Hoping for a shift in the human heart


FICTION: HinterlandBy Caroline Brothers Bloomsbury, 256pp. £14.99

TO SAY THAT THIS is an intensely political novel is at once entirely accurate and totally inadequate. It is the story of two young brothers – Kabir, aged eight, and Aryan, aged 14 – who are refugees from violence, the Taliban and appalling personal and familial loss in Iran and Afghanistan, fleeing across Europe to the desperation that is Sangatte refugee camp, in France, with the ultimate (unattainable?) dream of England and the opportunity to go to school.

Based on wide-ranging research, inspired, to quote the author, “by my conversations with a roll-call of lone children from Afghanistan who I encountered at several crossroads in Europe”, and written by a politically engaged journalist, this book has the haunting ring of truth about it. It deals with the terrible consequences for refugees and displaced people, especially children, of war and conflict, but the consequences also of the smug indifference to human suffering of the developed world, in spite of its professed adherence to humane values and human rights.

The children whose story this is suffer bereavement, pain, neglect, hunger, thirst, fear, sexual abuse, illness, cold and exhaustion almost beyond enduring, yet they do endure. But though it has the shape and power of documentary and the documentary-maker’s passionate engagement with her subject matter, what most distinguishes this book is the poetic power of the language. The landscape, the weather, the natural world and physical sensations are described with a shocking painterly intensity.

Waking in a field: “The dawn is tangy with iodine and the smell of tomato leaves. A caterpillar pleats and stretches itself along the length of a branch like a tape measure with audacious stripes.”

Snowfall at a railway border crossing: “Fat snowflakes cloak the metal railings in fur. They gather in the angles of the razor wire, settle on the tops of the security cameras, and eddy like fainting butterflies on to the sleepers and the listening rails.”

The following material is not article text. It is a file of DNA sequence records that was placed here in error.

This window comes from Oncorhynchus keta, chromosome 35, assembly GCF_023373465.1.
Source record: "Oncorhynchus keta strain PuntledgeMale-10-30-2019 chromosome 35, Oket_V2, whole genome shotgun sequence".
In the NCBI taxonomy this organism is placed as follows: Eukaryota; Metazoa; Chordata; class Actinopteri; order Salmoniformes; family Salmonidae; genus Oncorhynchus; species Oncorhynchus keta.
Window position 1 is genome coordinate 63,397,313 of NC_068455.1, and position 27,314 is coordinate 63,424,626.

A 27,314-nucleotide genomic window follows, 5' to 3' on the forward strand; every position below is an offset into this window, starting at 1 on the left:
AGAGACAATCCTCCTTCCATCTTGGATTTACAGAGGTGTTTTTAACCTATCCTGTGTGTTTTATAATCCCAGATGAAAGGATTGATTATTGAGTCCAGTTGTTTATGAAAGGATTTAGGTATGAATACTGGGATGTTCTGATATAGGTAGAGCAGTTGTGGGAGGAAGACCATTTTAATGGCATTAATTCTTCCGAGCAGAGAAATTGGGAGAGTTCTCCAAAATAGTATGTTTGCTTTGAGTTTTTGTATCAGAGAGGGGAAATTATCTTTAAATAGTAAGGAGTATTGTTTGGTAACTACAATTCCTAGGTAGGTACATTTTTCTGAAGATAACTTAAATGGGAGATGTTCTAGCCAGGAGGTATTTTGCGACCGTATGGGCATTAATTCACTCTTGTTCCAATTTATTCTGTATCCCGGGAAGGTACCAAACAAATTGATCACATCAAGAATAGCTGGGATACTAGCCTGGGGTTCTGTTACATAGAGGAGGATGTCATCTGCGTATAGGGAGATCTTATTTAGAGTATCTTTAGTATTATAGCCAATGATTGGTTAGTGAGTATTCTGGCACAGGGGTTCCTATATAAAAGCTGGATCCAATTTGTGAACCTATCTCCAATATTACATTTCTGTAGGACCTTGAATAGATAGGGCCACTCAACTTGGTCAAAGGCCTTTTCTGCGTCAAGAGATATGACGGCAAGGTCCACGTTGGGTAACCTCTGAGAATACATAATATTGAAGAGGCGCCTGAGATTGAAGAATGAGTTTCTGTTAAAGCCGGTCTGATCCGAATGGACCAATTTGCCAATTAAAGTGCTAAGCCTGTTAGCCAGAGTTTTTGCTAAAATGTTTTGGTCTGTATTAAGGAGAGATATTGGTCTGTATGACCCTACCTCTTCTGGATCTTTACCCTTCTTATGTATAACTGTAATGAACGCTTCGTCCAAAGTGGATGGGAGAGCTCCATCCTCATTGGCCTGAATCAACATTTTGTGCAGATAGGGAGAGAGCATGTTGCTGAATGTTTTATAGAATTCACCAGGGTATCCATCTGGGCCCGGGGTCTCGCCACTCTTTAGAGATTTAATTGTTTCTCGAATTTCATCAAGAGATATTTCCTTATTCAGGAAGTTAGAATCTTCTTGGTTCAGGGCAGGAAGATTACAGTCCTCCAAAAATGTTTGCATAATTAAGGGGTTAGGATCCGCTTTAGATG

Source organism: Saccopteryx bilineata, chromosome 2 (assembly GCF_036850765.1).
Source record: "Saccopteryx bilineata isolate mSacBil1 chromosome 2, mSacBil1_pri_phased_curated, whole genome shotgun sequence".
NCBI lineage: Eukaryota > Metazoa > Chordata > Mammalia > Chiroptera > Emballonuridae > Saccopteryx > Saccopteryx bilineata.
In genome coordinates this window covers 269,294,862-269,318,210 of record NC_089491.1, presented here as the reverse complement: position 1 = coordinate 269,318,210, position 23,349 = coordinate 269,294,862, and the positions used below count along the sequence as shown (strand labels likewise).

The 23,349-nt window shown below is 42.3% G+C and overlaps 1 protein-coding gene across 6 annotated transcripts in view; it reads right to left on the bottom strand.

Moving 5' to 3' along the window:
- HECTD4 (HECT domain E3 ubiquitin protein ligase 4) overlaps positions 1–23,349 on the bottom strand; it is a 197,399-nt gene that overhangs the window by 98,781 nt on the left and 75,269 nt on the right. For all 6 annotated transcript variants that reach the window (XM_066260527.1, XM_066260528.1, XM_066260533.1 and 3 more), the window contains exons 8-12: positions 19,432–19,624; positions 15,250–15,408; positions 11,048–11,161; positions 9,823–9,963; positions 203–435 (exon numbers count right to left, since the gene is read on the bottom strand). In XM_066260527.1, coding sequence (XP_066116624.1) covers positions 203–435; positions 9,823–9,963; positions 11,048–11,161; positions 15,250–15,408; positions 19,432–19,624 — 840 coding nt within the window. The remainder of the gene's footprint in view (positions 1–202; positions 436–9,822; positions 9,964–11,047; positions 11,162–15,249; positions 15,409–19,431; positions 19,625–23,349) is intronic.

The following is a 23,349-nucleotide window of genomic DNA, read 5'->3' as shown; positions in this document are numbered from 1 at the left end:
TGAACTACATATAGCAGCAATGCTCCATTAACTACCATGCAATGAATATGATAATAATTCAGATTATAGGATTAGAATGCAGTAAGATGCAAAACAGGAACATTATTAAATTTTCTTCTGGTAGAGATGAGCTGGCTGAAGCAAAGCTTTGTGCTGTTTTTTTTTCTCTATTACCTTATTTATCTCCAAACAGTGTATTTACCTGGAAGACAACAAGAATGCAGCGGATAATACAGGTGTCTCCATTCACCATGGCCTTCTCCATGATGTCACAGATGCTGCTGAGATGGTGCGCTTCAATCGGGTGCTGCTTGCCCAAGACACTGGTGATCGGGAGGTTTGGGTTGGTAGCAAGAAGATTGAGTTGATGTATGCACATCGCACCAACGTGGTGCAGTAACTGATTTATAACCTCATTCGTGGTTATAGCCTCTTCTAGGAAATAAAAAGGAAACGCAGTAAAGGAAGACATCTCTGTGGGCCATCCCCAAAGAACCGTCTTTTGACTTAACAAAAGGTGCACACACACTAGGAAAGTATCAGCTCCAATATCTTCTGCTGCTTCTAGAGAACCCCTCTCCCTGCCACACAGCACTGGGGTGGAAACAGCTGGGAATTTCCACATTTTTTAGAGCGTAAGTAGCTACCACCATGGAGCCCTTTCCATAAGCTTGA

Harvesting oranges at dawn in winter: “With blunt fingers he tears open an orange from a lower branch. The skin is thick and easy to peel; inside, capsules of sweetness rear up like feathers. Their teeth jar with the citric cold as they melt the icy segments in their mouths.”

There is poetry on every page, as well as pity, and the poetry is not always in the pity but in the joy of being alive on this earth.

Hinterlandis not without flaws as a novel. The narrative pace is slack in places, and only the last quarter has real dramatic tension. There are unresolved questions about communication: quite complicated exchanges take place between people who lack a common language, with no explanation of how the parties make themselves understood to each other. Shifts in scene are often abrupt and seem to serve the author’s purposes rather than the reader’s. The dramatic power of the end of the story is considerably weakened by an unnecessary epilogue of sorts in the first person. And the lack of chapter breaks seems an affectation that serves no real purpose while making it more difficult for readers to find their place when taking the book up again after a break.

There is no doubt that readers are invited to empathise with the plight of Aryan and Kabir in this novel, but the characterisation is rather shadowy. We get to know their stories intimately, but there is a kind of emotional distance from them as people (as opposed to subjects to whom things happen).

This is perhaps a sort of protection for both author and reader from the horrors of the boys’ experience, or it may be the result of an admirable refusal to sentimentalise them, but it is slightly eerie, and it weakens the impact of a story that should pack a great emotional punch.

The two main characters in the novel are children, but this is not a book for children or even young adults. (In normal discourse, a young adult is aged between 18 and 25; in bookshops, he or she is about 13.) Thoughtful older teenagers who are politically engaged may want to read it, however.

With Hinterland,Caroline Brothers more than achieves her stated ambition – “I wanted to open up a quiet space where I could say to readers: this is happening, we have to talk about it . . . Can one hope for awareness, some shift in the human heart?” Moreover, she does it with a richness of prose that is rare in novels whose primary objective is unreservedly political.

Siobhán Parkinson is Laureate na nÓg. Her most recent novels are Bruised(for teenagers) and Painted Ladies(for adults)